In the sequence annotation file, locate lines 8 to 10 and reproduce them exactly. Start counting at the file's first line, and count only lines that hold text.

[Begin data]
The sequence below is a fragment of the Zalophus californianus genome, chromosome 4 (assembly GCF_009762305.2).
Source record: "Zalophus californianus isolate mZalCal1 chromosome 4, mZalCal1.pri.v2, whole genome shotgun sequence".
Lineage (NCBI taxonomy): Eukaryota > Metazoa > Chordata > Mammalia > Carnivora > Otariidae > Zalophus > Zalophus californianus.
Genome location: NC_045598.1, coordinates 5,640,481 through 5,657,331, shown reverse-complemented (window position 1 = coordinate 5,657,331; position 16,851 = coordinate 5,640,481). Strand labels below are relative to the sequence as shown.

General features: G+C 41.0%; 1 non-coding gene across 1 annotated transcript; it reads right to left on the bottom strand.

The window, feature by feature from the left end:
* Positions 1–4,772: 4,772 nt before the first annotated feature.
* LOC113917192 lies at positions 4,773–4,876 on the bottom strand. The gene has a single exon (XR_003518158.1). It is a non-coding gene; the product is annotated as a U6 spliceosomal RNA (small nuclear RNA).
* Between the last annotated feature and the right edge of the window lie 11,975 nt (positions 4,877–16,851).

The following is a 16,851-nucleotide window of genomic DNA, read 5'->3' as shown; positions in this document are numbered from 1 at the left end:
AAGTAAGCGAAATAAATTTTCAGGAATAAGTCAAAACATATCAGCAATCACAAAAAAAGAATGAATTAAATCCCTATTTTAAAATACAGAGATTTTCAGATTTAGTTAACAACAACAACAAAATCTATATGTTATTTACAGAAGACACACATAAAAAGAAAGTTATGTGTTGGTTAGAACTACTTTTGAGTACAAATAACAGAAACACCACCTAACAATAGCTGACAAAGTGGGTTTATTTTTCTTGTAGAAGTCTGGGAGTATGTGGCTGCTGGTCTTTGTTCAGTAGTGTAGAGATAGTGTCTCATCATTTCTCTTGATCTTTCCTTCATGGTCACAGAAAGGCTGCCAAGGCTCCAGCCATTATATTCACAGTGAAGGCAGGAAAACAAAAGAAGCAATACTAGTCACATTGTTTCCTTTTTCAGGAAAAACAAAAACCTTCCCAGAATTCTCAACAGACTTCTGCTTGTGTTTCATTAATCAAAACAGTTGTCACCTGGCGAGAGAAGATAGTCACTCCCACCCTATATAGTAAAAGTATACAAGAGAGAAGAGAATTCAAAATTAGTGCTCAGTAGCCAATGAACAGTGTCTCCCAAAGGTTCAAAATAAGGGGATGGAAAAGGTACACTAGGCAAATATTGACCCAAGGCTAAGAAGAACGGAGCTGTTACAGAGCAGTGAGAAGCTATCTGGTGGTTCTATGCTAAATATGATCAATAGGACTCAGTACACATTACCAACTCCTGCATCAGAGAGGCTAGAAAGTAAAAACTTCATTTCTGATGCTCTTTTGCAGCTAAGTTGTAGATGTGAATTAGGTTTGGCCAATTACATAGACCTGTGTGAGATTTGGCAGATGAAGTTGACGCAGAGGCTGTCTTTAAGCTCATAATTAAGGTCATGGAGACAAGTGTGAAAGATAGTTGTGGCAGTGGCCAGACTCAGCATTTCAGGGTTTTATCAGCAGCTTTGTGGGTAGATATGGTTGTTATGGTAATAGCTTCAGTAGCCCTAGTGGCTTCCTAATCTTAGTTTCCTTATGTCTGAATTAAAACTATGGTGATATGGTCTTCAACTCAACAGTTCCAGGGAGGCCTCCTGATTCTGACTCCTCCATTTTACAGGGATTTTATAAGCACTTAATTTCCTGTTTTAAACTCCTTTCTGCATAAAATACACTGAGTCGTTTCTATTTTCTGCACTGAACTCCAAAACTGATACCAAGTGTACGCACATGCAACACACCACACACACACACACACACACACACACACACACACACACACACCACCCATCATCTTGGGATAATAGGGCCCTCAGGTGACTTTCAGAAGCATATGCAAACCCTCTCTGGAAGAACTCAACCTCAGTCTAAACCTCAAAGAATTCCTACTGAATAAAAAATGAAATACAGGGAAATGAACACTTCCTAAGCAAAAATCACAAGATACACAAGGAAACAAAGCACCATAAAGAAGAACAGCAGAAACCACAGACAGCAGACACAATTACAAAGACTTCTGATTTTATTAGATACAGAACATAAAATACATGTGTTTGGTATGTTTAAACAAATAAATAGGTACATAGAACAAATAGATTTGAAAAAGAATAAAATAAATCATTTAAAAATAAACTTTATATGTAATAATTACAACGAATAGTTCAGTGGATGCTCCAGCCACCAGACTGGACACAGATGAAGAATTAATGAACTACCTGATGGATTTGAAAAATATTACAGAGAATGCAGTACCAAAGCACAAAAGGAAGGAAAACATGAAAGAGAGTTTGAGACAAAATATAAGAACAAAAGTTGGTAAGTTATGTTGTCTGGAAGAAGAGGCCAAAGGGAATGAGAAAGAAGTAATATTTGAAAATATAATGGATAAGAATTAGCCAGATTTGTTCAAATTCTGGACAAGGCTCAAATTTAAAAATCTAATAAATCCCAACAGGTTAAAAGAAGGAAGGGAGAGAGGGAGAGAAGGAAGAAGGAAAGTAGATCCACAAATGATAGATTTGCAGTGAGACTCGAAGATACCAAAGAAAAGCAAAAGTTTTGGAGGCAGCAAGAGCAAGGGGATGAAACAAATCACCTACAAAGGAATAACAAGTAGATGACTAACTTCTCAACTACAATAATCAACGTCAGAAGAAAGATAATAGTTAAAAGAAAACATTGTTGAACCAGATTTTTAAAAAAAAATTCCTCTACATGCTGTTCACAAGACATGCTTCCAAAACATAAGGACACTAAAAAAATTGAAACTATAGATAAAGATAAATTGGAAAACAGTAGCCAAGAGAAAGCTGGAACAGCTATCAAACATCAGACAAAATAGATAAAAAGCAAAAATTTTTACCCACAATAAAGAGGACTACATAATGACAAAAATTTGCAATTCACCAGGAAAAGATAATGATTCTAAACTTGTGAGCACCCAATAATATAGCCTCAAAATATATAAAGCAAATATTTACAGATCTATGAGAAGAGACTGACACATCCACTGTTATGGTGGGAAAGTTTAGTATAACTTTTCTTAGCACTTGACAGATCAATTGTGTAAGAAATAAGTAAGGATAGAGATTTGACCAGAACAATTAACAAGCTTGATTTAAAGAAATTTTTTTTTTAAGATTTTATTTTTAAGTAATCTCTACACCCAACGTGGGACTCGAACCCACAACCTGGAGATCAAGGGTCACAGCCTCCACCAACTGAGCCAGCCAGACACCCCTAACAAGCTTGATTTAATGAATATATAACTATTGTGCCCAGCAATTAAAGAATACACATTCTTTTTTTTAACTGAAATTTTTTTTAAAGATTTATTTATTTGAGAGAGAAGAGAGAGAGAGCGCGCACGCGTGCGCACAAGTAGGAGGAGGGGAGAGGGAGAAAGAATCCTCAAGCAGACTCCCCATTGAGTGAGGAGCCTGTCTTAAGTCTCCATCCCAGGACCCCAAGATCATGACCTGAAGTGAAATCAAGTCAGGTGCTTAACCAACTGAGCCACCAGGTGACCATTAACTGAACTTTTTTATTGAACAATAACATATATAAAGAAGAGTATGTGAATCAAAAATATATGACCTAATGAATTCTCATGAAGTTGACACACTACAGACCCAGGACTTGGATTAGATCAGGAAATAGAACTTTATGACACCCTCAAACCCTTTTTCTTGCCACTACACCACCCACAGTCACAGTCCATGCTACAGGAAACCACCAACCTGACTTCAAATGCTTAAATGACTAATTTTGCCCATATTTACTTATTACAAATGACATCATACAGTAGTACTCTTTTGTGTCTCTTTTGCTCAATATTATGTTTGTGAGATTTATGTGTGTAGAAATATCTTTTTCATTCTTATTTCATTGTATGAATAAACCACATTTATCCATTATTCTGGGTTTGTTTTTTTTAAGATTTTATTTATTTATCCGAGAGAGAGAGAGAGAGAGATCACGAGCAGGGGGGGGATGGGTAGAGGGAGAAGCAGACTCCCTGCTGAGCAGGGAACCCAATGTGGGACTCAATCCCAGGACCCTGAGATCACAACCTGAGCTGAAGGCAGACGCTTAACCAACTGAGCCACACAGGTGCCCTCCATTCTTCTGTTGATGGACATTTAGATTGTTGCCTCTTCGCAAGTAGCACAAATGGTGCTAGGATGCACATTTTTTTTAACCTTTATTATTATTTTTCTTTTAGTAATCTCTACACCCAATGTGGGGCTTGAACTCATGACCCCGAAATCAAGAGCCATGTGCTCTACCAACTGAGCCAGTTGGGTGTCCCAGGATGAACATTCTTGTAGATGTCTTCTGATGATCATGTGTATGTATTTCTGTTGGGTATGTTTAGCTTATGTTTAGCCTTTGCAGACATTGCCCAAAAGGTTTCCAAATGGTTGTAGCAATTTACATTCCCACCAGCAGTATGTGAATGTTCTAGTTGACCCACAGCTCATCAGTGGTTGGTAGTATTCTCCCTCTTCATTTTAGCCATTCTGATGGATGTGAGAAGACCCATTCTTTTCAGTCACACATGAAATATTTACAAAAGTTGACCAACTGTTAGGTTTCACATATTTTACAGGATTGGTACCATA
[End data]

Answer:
* LOC113917192 lies at positions 4,773–4,876 on the bottom strand. The gene has a single exon (XR_003518158.1). It is a non-coding gene; the product is annotated as a U6 spliceosomal RNA (small nuclear RNA).
* Between the last annotated feature and the right edge of the window lie 11,975 nt (positions 4,877–16,851).

The following is a 16,851-nucleotide window of genomic DNA, read 5'->3' as shown; positions in this document are numbered from 1 at the left end: